On a hot October afternoon, Saajan Bheel is taking a nap under a tree amid rust-coloured sand dunes. He has miles to go before he reaches a place where he can find work. Saajan, who seems to be in his forties, has already travelled around 60 kilometres on foot but has to walk another 70 kilometres or so to arrive in Pithoro, an agricultural town in canal-irrigated Umerkot district. He is worn down by the grueling journey — a seemingly endless walk under a sun that shines brightly like a metal disc just brought out of a high temperature furnace.
A soiled white turban frames his thin dark face, glowing with a film of sweat mixed with sand. His clothes need washing and his face has grown a stubble.
A minor comfort he has is that he is not alone. His 10-year-old son Chaman, his 65-year-old uncle Mangal Bheel and his two young cousins are also with him. As are their four camels (that are carrying the children as well as the family’s luggage), 12 cows and 13 goats. They left their village, Rohiraro, three days ago, finding it difficult to cope with the rigours of life in their drought-stricken desert dwelling. They often went hungry during the journey, receiving occasional meals thanks to the generosity of people living along the way.
Saajan’s wife, his daughters and other female members of his extended family have already gone to Pithoro — in a rented van. The only person left behind in his home is his 70-year-old father Peero Bheel. A veteran of several drought-driven migrations in his earlier years, he is no longer able to travel long distances.
Life back in Rohiraro has gone quiet. Many houses have no one inside. Others have far fewer people – mostly small children, women and the elderly – than they did before drought forced local residents to migrate in large numbers. There is hardly any animal in sight. The migrants have taken them along to greener and less dry places.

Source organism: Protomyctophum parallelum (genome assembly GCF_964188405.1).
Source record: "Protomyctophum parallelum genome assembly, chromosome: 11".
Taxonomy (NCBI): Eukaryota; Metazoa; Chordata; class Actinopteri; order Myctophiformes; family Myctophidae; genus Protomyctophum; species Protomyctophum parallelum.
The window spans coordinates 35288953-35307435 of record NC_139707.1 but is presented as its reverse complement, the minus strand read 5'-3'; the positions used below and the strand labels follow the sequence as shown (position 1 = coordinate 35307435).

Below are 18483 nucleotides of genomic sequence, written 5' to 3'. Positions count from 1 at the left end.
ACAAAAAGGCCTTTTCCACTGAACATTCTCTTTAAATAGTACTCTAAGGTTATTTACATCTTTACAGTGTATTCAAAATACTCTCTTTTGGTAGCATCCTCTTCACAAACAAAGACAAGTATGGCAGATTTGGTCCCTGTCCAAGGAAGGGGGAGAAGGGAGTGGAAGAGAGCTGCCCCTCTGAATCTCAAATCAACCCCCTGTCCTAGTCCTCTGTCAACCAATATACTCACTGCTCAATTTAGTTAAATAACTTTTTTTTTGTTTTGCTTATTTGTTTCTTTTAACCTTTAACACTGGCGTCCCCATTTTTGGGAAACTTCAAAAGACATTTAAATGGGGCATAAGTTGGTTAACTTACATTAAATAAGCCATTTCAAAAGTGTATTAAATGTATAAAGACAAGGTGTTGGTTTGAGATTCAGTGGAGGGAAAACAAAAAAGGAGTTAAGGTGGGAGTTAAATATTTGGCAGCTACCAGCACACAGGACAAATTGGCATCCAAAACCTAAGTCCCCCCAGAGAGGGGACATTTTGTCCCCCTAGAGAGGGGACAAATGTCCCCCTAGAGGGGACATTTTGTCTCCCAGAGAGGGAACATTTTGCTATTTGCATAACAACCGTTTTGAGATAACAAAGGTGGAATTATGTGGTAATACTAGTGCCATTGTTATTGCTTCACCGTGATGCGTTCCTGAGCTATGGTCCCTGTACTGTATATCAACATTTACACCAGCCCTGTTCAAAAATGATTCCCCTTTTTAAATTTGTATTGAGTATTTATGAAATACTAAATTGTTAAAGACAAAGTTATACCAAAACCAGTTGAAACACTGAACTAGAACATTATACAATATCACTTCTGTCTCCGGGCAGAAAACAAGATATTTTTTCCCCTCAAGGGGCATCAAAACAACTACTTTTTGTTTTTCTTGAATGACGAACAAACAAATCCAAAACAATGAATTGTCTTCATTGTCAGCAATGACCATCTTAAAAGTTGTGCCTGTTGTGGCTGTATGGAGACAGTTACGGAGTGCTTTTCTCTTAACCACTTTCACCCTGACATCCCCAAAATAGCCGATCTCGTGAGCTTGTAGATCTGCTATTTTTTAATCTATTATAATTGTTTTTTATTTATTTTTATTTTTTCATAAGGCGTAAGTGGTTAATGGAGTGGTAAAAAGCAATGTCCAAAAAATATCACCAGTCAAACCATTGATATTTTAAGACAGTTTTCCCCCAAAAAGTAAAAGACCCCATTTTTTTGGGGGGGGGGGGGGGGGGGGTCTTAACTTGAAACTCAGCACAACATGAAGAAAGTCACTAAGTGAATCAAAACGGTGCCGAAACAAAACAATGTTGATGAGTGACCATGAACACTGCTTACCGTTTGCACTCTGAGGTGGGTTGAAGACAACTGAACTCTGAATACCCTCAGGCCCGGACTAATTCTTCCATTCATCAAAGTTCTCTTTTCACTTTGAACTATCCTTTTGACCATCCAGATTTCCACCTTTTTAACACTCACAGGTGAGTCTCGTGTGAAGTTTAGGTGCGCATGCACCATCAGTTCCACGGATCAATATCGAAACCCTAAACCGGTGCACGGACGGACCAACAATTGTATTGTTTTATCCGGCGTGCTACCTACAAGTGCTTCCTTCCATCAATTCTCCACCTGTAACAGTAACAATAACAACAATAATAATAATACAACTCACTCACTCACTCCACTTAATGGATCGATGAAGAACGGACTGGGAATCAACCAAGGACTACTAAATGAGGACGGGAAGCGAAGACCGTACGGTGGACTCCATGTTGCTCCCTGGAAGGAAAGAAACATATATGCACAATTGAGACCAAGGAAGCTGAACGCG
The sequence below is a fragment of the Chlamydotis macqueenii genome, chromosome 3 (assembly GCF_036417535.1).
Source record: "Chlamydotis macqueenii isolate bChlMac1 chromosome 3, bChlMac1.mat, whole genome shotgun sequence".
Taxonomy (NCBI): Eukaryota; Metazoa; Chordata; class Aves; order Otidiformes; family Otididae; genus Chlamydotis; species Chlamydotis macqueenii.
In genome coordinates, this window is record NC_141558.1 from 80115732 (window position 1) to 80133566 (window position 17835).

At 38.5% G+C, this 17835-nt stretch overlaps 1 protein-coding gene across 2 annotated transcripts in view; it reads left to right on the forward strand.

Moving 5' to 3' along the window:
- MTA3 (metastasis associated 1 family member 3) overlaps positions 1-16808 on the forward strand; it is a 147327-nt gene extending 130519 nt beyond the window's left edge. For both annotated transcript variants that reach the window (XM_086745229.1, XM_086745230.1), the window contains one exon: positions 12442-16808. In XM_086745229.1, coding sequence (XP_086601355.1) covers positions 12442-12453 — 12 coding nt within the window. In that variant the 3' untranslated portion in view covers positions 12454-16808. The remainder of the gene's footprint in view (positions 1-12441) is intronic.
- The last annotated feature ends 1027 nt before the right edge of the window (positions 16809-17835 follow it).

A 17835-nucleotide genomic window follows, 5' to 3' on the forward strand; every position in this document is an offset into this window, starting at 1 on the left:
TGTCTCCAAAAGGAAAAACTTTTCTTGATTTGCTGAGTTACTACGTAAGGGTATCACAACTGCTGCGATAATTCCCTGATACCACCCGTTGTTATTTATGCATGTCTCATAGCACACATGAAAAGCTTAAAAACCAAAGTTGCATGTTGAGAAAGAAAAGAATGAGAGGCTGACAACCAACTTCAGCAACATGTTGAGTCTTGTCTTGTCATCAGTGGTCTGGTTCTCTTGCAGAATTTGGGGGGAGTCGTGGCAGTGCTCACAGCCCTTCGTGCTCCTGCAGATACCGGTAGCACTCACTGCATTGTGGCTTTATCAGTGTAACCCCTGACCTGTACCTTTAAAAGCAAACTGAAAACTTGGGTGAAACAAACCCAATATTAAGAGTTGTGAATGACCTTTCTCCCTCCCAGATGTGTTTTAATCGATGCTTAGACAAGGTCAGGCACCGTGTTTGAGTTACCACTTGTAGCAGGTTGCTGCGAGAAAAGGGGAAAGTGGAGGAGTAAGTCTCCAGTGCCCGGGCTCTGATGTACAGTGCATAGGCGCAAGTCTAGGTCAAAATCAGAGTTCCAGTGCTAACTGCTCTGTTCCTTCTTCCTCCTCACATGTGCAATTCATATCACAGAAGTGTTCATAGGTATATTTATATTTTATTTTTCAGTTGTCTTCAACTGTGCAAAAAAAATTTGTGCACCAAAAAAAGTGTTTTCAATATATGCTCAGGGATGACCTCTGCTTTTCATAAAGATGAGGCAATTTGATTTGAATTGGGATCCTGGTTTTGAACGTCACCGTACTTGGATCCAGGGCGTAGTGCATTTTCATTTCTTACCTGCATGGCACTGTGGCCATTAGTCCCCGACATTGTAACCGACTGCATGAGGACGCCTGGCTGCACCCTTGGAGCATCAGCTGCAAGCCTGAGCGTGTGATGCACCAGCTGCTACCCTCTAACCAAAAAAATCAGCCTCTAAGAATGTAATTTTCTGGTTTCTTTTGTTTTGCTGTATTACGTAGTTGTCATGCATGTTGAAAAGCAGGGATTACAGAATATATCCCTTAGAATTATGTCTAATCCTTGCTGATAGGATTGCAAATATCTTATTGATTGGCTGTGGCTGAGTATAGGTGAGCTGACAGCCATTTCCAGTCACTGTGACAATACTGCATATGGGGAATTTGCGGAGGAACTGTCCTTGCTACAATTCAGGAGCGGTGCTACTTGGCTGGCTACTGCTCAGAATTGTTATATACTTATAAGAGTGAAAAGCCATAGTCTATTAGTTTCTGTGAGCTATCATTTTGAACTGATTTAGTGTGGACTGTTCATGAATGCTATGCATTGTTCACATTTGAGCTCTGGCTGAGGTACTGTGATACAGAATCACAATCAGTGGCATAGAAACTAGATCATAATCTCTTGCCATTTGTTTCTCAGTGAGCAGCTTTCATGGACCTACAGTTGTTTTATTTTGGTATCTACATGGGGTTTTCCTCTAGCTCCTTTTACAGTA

Peero, a gaunt older version of his son, has a grey brooding moustache and is wearing a coloured turban which is a little too big for his head. He rushes out hurriedly when a local boy tells him that someone has come to see him after having met his son. “What happened to him? I hope he is fine,” he says with unmistakable parental anxiety in his voice.
He breathes easy only after he is told that his son and his companions are fine and well on their way to their destination. The next thing that he says is that he is already missing his son and grandchildren though he also seems to be aware of the karmic nature of life. When he was younger, Peero would do the same: take his family along with him outside the desert whenever there was a drought, leaving the elderly behind. “Now my children have grown up and they take their families with them, leaving me behind.”
He is also worried if his son will find work immediately after reaching Pithoro and recalls how landowners in canal-irrigated areas were much more accommodating in the past. Finding work was easy and wages were reasonable, he says. Landowners are much less cooperative now, he says, and wages are as low as 200 rupees per day. “This is insufficient considering how prices of everything have risen.”
Yet, Peero observes, even these meagre earnings are better than starving in the dry desert. His concern about his son’s prospects in Pithoro turns out to be a self-fulfilling prophesy. When Saajan reaches there on October 16, he finds out that he will have to wait for at least four weeks to be employed. The season for picking cotton is already over and sugarcane harvesting is still some time away.
A local landowner has allowed him and his family to stay on his farmland – in shacks made from dried tree branches – and their cattle can graze on private and public pastures nearby. They still have to fetch drinking water from half a kilometer away and their provisions have all run out.
And they have no money to buy food — only a promise from the landowner that he will lend them 10,000 rupees soon. “That money will help me and my family survive until we get work,” says Saajan.
This excerpt is part of the Herald's November 2018 issue. To read more, subscribe to the Herald in print.